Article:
Sie sind auf Seite 1von 1

Arijit Sen 9.9.

2017

A PROBLEM ON RETURNS TO EFFORT & ABILITY1

In the Crazy Institute of Management, the course on Junk Economics is taught in two sections
Section 1 and Section 2 by two distinct instructors I and II respectively. There are 30
students in each section. It is commonly known that Instructor I sets tougher exams than
Instructor II. However, both instructors follow the same grading rule: In each section, the total
marks on all exams is 100, and the 30 students are ranked according to their aggregate scores
on 100.2 Each of the 10 students holding one of the top 10 ranks gets the grade A for the
course, then each of the next 10 students holding a rank between 11 and 20 get the grade B for
the course, and finally each of the next 10 students holding a rank between 21 and 30 get the
grade C for the course.
All 60 students in the Crazy Institute of Management are of equal ability. They differ in their
effort i.e., in the number of hours they devote to studying for a course. In each section, each
students selects between 0 and 100 hours to study for the course Junk Economics, and this
number varies across students. If a student spends X hours in studying for the course, then her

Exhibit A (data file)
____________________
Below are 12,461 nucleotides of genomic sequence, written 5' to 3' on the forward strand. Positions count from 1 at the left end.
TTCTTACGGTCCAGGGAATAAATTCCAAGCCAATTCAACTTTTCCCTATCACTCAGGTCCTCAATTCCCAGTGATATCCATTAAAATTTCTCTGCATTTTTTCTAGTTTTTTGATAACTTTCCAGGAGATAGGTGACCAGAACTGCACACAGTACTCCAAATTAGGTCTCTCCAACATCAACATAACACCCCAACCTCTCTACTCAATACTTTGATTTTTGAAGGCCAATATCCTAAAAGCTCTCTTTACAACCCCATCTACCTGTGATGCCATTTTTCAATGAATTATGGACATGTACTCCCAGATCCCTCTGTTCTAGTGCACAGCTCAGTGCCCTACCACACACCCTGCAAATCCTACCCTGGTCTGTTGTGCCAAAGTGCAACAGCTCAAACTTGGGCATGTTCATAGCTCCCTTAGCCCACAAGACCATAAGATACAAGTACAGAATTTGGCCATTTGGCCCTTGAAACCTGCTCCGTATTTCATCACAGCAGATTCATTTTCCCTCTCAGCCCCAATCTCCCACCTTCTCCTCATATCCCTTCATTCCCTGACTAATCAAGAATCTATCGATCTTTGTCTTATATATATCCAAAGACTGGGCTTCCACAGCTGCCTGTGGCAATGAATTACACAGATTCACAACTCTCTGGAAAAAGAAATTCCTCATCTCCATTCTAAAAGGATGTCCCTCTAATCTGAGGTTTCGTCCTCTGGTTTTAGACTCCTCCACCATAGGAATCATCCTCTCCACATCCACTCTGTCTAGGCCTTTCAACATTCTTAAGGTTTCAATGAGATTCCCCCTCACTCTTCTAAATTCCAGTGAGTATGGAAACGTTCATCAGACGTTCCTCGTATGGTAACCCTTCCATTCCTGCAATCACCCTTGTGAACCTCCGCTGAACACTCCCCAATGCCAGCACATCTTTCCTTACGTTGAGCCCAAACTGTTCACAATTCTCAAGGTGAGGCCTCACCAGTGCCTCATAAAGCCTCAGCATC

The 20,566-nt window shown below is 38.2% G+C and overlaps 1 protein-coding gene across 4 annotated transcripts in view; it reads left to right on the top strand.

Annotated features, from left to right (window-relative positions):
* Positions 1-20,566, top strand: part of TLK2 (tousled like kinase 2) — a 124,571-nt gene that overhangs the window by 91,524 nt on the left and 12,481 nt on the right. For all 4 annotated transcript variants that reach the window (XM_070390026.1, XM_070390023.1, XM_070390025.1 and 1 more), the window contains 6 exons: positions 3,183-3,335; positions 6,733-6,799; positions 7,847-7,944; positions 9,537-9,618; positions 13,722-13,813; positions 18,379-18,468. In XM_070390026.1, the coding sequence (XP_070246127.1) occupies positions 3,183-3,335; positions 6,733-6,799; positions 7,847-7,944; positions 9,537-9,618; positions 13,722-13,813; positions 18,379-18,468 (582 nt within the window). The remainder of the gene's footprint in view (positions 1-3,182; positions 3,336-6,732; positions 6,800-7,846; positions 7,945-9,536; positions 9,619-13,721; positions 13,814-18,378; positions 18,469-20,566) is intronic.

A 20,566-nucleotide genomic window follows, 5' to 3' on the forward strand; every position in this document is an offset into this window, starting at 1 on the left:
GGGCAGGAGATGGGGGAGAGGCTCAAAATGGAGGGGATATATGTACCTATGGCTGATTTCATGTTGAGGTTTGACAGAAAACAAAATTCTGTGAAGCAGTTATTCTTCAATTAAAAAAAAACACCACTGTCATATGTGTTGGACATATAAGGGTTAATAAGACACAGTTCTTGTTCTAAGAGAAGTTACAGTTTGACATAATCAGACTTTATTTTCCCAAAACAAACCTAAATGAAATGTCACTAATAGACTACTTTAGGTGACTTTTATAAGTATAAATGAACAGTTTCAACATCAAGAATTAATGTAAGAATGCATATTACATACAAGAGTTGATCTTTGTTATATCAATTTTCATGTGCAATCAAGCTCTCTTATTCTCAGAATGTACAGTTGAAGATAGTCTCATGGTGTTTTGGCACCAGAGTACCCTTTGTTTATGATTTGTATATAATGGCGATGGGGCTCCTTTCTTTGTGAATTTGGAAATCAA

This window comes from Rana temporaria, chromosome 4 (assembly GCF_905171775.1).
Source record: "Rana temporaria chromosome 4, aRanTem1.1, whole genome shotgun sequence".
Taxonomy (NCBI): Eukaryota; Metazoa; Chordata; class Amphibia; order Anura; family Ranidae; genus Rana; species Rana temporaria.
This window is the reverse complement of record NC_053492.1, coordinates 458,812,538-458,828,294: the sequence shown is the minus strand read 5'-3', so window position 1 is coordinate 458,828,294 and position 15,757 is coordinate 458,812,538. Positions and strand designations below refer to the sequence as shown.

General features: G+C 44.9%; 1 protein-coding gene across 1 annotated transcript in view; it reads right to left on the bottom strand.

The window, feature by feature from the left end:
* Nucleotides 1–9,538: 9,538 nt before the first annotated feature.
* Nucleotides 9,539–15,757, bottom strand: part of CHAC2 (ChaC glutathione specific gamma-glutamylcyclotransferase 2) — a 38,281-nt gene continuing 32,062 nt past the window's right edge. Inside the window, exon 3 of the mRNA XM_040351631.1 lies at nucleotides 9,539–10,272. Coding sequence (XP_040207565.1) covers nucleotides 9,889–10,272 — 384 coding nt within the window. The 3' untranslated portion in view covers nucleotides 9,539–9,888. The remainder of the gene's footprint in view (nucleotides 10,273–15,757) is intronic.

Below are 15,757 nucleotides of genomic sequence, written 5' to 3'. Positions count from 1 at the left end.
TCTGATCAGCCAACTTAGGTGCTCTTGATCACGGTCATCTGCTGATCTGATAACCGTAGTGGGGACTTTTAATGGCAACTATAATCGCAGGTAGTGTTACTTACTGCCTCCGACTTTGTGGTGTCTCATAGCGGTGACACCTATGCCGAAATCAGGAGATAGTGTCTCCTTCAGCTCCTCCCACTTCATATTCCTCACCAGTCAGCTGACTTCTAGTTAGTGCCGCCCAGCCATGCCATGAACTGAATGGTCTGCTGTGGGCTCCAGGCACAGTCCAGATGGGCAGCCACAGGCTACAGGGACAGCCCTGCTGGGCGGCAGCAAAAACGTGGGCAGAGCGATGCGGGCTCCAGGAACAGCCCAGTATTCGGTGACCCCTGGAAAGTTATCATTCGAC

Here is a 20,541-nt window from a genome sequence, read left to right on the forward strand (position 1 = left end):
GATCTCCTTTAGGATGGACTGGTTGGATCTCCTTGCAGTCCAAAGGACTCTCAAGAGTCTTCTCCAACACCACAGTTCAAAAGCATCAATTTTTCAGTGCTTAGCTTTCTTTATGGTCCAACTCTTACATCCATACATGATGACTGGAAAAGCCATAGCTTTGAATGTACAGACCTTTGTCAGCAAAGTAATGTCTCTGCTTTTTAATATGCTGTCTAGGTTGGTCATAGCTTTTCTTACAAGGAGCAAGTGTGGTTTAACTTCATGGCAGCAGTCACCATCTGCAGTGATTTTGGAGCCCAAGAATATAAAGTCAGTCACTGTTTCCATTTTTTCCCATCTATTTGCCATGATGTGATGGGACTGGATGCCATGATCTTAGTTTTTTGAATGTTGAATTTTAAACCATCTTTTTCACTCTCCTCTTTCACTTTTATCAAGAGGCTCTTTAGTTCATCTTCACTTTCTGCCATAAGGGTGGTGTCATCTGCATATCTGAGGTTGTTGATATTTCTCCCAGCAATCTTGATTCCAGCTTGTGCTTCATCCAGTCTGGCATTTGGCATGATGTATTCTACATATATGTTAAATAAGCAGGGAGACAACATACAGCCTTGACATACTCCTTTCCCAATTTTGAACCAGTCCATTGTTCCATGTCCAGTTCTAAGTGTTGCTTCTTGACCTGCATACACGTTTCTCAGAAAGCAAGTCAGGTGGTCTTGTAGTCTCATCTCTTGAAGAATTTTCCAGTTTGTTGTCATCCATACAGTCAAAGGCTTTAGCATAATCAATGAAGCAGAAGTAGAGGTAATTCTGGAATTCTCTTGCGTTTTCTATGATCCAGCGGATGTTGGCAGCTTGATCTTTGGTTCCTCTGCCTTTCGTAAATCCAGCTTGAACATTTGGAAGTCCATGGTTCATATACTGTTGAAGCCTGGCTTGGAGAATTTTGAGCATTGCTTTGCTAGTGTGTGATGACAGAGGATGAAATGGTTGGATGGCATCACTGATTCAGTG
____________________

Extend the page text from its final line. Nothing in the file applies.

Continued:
aggregate score will be 0.6X if she is in Section 1, while her aggregate score will be X if she is
in Section 2. [It is in this sense that the Section 1 exams are tougher than Section 2 exams.]
Assume that the distribution of effort (study time) is identical between the two sections. Then
can two students who belong in two distinct sections, but who have studied Junk Economics for
the same X* hours (for any number X* in [0, 100]), get different letter grades?

Next, consider the case where ability differs across students, and if a student with ability
a [0, 1] spends X hours in studying for the course, then her aggregate score will be [0.6aX]
if she is in Section 1, while her aggregate score will be [aX] if she is in Section 2.
Assume that the distribution of ability is identical between the two sections. Further, in each
section, if a students ability is a [0, 1] then she spends specifically X(a) hours studying for
the course (so that if two students in two sections have the same ability, they invest the same
effort). Then can two students who belong in two distinct sections, but who have the same
ability, get different letter grades?

1
Construction of this problem has been motivated by the following student query put forward for
discussion in the Open House, September 11, 2017:
There's a lot of difference in the difficulty level of the question papers for microeconomics for
different sections depending on who the professor is. The other section gets a lot of repeat questions
from previous year papers while the ones taught by you get quite a difficult paper comparatively.
[Thus] ... the ones taught by you are bound to get a lower grade even after putting more effort than
their counterparts from the other sections.
2
In each section, the instructor makes sure that there are no ties in scores (by taking into account the
number of spelling mistakes made by students, if necessary), so that each student gets a unique rank.